Both India and Iran were victims of terror attacks from the Pakistan-based outfits last week. A Jaish-e-Muhammad (JeM) trained Kashmiri youth rammed an explosives-filled vehicle into a convoy carrying personnel of the CRPF, killing over 44. A day earlier, on February 13, 27 personnel of the Iran Revolutionary Guards were dead and another 13 injured in an attack when they were moving between the cities of Zahedan and Khash on border with Pakistan. The attack was claimed by Jaish al-Adl, a terrorist group. A special report by Dr Hassan Mehmood
Pakistan failed to get Saudi Arabian support for its current tiff with India over terror attack at Pulwama in Jammu and Kashmir. But in an apparent Sunni-Shia diplomatic and political play, it got the latter to condemn Iran during the recent visit of Saudi Crown Prince Mohammed Bin Salman.
The difference in the stance appeared to be prompted by the strong resolve between India and Iran to forge closer cooperation on combating terrorism coming from common source: Pakistan.
“Enough is enough,” Iranian Deputy Foreign Minister Seyed Abbas Aragchchi declared after a meeting with Indian External Affairs Minister Sushma Swaraj.
Following this India-Iran interaction, Islamabad adopted a conciliatory approach towards an angry Tehran. Foreign Minister Shah Mahmood Qureshi offered to send a team to Iran, while no such specific offer has been made to India.
The regional inter-play of adversaries took place as Pakistan hosted Crown Prince Salman to fulfilll what sections of Pakistani media called “our current obsession.”
Both India and Iran were victims of terror attacks from the Pakistan-based outfits last week. A Jaish-e-Muhammad (JeM) trained Kashmiri youth rammed an explosives-filled vehicle into a convoy carrying personnel of the CRPF, killing over 40.
A day earlier, on February 13, 27 personnel of the Iran Revolutionary Guards were dead and another 13 injured in an attack when they were moving between the cities of Zahedan and Khash on border with Pakistan. The attack was claimed by Jaish al-Adl, a terrorist group. Pakistani as also international media have noted that the all-important visit of Prince Salman was overshadowed by the twin attacks in India and Iran, both suspected to be the handwork of Pakistan-based terror groups.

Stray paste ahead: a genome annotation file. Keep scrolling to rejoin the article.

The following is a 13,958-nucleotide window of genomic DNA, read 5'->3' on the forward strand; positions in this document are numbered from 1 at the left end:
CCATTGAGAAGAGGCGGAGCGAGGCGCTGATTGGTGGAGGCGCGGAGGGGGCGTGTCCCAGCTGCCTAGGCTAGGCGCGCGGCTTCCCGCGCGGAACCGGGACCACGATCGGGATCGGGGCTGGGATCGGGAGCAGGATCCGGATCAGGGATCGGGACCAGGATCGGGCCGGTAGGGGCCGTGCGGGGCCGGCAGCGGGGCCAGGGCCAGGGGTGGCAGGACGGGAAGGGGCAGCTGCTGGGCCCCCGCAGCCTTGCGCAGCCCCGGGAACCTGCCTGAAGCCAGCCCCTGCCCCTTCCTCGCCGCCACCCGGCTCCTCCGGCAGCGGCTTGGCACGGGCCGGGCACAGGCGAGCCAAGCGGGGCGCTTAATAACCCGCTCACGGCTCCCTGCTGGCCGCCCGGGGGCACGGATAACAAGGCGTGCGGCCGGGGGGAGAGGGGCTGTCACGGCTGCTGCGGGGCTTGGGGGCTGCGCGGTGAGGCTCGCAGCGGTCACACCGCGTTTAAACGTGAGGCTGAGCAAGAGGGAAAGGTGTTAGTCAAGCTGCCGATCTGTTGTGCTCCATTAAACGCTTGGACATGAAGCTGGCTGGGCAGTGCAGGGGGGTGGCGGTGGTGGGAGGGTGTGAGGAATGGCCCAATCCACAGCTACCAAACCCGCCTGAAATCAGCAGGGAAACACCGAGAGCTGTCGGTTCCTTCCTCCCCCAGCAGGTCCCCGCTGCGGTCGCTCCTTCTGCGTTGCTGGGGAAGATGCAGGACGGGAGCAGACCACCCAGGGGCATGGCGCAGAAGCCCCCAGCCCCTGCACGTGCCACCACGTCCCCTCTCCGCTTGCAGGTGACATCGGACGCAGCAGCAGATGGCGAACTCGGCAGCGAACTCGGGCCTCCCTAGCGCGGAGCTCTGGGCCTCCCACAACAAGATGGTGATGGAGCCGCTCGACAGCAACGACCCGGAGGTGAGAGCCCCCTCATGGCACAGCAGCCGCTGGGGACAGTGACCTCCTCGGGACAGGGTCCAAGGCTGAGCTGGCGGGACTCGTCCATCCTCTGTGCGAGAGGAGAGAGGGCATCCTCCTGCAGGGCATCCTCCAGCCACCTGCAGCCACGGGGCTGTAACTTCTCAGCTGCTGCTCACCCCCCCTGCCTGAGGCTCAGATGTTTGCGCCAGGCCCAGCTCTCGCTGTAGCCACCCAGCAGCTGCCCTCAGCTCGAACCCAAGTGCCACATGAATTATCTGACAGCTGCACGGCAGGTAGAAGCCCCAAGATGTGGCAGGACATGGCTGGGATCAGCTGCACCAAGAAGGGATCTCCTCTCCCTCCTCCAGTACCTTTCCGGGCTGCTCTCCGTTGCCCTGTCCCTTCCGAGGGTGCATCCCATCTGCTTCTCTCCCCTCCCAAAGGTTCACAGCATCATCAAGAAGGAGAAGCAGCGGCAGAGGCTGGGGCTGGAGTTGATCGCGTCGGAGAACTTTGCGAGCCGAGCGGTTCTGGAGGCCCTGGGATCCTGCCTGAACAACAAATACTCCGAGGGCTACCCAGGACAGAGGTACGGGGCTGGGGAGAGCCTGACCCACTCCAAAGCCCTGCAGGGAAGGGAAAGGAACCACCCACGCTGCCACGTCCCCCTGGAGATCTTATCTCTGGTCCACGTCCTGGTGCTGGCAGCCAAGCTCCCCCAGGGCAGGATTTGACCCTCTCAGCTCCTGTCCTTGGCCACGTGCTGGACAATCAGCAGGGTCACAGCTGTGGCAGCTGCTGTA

While the Saudi side was not willing to toe the Pakistani line vis-à-vis India, since the Crown Prince was scheduled to visit India, it did not spare the Iranians, their principal adversaries in the region.
The adversarial relationship is dominated by the fact that Pakistan has Sunni majority, but a significant Shia population that often faces discrimination and violence.
Saudi Minister of State for Foreign Affairs Adel bin Ahmed Al-Jubeir, travelling with the crown prince accused Iran of “sponsoring terrorism for decades”, saying it was “strange [for] the foreign minister of the world’s chief sponsor of terrorism to accuse others of engaging in terrorist activities”.
The Saudi minister also questioned how Iran — which he called “the world’s chief sponsor of terrorism” — could accuse others of engaging in terrorist activities.
However, the visiting minister adopted a different stance when questioned by Pakistani media about Pakistan’s relations with India in the light of the latest Pulwama terror attack,
He said that Saudi Arabia’s “objective” was to “try to de-escalate tensions” between the two South Asians. He hoped that both countries would be able to resolve the dispute between them “peacefully”.
The Iran-Pakistan border region has in the past witnessed several incidents and last October, Pakistan had helped Iran recover some of the guards abducted by Jaish al-Adl.
Without specifically naming Pakistan’s ISI, Iran’s supreme leader Ayatollah Ali Khamenei has blamed the attack on “the spying agencies of some regional and trans-regional countries”.
The Iranian Revolutionary Guards accused Pakistan of turning a blind eye to the terror group. Its Commander Maj Gen Mohammad Ali Jafari alleged that the group had sanctuaries on Pakistani soil. He said Iran would retaliate against the terrorist group if Pakistan did not act.
Ms Swaraj had an impromptu stopover at Tehran on way to Bulgaria when she met the deputy Iranian minister. The latter posted a strong statement on the twitter: ““Iran and India suffered from two heinous terrorist attacks in the past few days [that] resulted in big casualties. Today in my meeting with Sushma Swaraj, the Indian FM, when she had a stopover in Tehran, we agreed on close cooperation to combat terrorism in the region. Enough is enough!”
The matter was also discussed during a meeting of Iran’s parliamentary body on National Security and Foreign Policy. Iranian official newswire IRNA quoted the spokesman for the parliamentary commission Ali Najafi Khoshravi as having said: “One of the issues that was raised in the National Security Commission today was that terrorist groups use the Pakistani territory to take actions against Iran. He noted that Pakistan was unable to control its border with Iran.